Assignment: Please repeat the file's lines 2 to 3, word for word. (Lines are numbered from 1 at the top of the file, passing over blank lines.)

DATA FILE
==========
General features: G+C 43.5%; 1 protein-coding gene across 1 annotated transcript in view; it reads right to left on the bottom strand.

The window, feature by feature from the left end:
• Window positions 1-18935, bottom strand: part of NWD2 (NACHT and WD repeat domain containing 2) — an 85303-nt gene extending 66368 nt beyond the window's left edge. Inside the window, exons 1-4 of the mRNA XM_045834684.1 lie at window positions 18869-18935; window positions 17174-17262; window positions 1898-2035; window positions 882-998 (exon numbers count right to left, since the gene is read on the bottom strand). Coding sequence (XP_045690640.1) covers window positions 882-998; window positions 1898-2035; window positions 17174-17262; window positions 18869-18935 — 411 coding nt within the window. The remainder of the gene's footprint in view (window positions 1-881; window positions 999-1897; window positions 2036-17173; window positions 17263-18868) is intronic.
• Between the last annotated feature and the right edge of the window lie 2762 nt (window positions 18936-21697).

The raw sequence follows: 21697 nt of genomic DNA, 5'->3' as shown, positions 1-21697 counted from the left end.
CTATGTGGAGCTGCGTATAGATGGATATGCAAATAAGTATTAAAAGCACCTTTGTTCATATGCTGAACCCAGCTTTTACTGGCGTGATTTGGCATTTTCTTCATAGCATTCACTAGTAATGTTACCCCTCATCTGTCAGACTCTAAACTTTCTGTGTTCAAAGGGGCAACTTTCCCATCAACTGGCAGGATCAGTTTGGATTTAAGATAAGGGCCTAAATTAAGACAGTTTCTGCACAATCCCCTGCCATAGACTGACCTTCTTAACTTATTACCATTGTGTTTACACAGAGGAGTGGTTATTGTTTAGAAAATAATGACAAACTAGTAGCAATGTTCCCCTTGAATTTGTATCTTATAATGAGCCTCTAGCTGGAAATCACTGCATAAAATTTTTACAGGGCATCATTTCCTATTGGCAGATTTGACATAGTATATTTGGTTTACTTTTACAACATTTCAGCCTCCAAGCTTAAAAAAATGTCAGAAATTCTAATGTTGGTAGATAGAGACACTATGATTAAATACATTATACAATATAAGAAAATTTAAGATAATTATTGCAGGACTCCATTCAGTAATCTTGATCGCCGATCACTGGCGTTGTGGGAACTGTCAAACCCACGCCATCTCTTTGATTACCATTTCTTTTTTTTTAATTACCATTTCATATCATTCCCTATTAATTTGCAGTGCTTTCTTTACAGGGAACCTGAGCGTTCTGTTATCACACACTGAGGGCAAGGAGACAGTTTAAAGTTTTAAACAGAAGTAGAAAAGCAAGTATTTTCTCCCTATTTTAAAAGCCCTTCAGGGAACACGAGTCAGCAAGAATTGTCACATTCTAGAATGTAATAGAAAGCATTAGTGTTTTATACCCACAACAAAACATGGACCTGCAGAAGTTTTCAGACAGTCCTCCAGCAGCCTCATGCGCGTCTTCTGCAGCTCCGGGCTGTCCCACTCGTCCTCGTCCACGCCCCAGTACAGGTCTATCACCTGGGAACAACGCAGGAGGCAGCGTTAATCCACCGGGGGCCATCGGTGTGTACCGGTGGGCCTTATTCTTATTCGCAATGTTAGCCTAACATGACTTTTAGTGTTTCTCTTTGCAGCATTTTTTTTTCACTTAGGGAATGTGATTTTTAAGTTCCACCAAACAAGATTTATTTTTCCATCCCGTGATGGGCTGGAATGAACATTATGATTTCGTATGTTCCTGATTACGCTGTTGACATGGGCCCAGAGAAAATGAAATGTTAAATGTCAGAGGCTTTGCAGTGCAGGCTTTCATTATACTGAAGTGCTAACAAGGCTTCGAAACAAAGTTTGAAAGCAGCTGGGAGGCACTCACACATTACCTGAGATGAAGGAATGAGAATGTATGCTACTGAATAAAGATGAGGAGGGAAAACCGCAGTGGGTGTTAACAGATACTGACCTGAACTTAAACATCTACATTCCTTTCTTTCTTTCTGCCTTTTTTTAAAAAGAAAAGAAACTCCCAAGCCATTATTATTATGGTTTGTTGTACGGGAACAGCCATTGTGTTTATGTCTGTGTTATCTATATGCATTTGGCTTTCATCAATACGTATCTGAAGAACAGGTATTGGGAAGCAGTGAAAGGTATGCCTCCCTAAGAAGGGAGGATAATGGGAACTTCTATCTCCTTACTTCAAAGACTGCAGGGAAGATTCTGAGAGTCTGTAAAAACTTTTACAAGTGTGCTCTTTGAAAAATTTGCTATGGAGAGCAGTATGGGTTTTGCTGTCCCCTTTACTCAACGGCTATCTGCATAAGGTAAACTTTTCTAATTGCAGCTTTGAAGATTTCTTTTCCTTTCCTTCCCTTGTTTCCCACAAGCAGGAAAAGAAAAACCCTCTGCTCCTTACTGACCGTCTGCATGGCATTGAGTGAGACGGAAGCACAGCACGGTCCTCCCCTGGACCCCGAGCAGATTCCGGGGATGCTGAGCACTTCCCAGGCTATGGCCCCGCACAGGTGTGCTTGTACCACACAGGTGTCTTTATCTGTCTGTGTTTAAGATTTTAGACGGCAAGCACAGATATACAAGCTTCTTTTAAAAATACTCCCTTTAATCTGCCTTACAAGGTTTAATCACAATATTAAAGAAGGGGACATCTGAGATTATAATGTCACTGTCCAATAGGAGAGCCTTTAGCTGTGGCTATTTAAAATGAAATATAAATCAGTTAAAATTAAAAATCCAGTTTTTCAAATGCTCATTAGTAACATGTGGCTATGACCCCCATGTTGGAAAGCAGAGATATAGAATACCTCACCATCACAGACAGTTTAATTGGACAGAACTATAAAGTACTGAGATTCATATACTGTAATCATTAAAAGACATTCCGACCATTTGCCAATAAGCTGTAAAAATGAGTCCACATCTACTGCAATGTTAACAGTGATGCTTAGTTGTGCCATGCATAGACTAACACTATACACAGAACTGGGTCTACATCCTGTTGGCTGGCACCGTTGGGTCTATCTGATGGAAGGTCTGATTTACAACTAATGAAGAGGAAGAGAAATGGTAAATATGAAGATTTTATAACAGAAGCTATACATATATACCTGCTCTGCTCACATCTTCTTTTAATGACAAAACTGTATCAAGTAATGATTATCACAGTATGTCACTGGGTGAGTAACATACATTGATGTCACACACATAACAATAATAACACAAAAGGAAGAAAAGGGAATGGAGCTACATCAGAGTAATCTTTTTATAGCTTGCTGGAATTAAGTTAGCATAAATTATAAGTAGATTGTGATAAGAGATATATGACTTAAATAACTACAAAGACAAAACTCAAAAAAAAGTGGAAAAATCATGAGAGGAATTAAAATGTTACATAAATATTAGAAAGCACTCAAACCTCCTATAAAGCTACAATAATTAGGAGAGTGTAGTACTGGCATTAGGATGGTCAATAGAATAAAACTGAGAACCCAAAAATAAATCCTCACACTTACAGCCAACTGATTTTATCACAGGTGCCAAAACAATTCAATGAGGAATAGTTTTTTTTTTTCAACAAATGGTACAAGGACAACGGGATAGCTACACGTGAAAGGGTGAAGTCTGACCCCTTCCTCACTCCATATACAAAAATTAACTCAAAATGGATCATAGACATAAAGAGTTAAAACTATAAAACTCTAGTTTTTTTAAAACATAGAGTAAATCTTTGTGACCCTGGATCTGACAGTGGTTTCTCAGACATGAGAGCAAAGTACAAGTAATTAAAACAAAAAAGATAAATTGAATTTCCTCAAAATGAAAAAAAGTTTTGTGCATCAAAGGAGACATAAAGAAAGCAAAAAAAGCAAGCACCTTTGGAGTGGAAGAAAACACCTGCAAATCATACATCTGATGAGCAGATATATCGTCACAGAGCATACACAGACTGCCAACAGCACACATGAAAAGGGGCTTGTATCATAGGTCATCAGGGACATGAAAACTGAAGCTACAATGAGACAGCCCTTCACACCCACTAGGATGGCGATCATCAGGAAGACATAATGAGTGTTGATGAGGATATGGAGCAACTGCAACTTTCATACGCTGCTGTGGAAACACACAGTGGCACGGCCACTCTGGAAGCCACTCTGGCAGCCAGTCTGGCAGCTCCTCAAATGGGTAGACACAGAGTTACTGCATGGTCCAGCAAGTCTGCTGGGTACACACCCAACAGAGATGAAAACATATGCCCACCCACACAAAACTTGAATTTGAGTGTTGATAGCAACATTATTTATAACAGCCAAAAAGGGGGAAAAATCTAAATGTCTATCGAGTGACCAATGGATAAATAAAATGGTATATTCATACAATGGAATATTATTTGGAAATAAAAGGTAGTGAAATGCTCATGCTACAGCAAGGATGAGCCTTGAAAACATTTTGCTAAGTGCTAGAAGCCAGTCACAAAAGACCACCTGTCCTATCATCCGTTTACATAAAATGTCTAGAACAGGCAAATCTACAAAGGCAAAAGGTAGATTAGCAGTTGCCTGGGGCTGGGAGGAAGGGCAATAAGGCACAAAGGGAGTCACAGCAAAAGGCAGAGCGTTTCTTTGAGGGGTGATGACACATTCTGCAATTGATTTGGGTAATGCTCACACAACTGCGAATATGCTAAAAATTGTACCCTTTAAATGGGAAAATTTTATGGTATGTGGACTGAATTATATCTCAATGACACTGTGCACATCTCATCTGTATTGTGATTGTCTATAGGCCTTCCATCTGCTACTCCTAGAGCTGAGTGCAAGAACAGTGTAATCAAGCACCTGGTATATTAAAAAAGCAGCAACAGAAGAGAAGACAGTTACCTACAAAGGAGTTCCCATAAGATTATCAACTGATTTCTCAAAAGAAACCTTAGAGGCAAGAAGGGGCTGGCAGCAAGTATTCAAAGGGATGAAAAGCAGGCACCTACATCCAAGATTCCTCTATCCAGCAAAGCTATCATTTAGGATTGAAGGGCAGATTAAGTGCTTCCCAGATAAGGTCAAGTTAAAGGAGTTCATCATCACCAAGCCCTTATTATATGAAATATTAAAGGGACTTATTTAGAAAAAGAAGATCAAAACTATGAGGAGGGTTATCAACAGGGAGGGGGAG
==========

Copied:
The window, feature by feature from the left end:
• Window positions 1-18935, bottom strand: part of NWD2 (NACHT and WD repeat domain containing 2) — an 85303-nt gene extending 66368 nt beyond the window's left edge. Inside the window, exons 1-4 of the mRNA XM_045834684.1 lie at window positions 18869-18935; window positions 17174-17262; window positions 1898-2035; window positions 882-998 (exon numbers count right to left, since the gene is read on the bottom strand). Coding sequence (XP_045690640.1) covers window positions 882-998; window positions 1898-2035; window positions 17174-17262; window positions 18869-18935 — 411 coding nt within the window. The remainder of the gene's footprint in view (window positions 1-881; window positions 999-1897; window positions 2036-17173; window positions 17263-18868) is intronic.